Today former Giants shortstop Jose Uribe passed away at the untimely age of 47, following a car accident in his native Dominican Republic.

I have memories of Uribe from my childhood, even though he played for the hated Giants. He was beloved by the San Francisco fans for his bubbly personality and his unusual last name. I can still remember how whenever he came up, the old Candlestick crowd used to go into a frenzy, shouting YUUUUUUUU-RIBE! over and over while he was at bat, until he eventually and inevitably struck out to end the rally.

Uribe was an exceedingly mediocre shortstop, posting a career average of .241 with only 19 home runs in parts of 10 major league seasons. He was a fixture in the eight spot in the lineup, and his career OPS came out to an astonishingly low .614.  Still, Uribe was good enough to beat out the even more pathetic Johnnie LeMaster to be the shortstop on the Giants’ All-80’s team which was announced a few years back.

A funny story about Uribe was when he was first acquired by the Giants as the “player to be named later” in a deal with the St. Louis Cardinals. In between the time the trade was made and the time he was announced as the player to be named, the then “Jose Gonzalez” legally changed his name to “Jose Uribe”, and thus actually was “named later” as the joke went.  Thenceforth, he was often jokingly known as Jose “Named Later” Uribe.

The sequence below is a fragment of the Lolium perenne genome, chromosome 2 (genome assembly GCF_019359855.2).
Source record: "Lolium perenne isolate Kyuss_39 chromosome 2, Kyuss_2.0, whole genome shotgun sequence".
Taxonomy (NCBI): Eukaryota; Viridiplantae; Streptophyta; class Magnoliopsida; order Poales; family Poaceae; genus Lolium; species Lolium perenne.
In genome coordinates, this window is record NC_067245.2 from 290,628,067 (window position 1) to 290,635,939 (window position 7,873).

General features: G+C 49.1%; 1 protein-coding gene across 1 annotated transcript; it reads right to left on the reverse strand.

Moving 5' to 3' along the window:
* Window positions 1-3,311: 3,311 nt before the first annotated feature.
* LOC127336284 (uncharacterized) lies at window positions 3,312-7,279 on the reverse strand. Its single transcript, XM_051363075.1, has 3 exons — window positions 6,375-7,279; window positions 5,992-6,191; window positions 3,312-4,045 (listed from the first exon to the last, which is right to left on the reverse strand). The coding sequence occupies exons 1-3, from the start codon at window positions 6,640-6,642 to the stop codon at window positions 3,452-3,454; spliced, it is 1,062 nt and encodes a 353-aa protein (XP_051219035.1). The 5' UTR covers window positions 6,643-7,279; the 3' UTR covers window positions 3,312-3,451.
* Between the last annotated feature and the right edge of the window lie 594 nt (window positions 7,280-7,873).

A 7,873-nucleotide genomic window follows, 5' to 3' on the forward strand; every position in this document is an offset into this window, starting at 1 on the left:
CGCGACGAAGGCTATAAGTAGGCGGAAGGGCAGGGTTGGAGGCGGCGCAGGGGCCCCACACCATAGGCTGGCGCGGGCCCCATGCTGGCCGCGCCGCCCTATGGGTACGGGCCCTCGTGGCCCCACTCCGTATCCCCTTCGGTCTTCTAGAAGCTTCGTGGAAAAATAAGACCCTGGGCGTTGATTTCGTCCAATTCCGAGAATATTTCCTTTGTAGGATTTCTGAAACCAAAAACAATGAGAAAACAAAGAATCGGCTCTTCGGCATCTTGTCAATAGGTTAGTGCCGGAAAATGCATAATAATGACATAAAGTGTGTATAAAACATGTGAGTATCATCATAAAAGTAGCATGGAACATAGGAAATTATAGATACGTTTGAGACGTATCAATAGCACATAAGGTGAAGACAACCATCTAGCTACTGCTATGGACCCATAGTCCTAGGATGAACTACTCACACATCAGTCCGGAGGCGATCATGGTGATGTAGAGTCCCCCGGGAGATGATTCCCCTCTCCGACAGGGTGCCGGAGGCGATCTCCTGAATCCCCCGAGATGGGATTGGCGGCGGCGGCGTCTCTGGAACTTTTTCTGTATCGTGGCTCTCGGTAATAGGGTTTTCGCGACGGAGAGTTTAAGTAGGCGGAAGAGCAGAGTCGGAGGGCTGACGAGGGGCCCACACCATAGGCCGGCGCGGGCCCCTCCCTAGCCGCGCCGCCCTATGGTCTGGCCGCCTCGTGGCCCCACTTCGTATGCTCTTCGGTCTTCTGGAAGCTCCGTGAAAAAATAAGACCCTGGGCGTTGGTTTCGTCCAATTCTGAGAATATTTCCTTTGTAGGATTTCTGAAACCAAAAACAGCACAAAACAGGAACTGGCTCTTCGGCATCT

When asked why he changed his name, Uribe said it was because he wanted to stand out and make his mark, but to do so he needed a new name, since “There are too many Gonzalezes in baseball!”

He was right.  There are many, many Gonzalezes in baseball, but there will only ever have been one Jose Uribe.

No Responses to “Rest in Peace Jose Uribe”

  1. Just a question, are the Cardinals smoking crack? How desperate for starting pitching must they be to look at the biggest joke of 2006? Yeah, he can come back and possibly be ok, I say mediocre at best, if he’s going to dominate, it will take all of 2007 to get there, and 2008 will be his year. No chump change left on that contract!

  2. John
    I agree John, but if he gets a splinter from a piece of Pujols corked bats then you know he is done. he’ll milk that splinter injury for at least a year.

  3. Not to mention the potential hazzards of the dugout snack of champs, sunflower seeds…choking/splinters/slipping and falling on discarded shells. If we could put Pavano in a plastic bubble or one of those inflatable sumo wrestling suits as soon as he leaves the mound, there might be hope.

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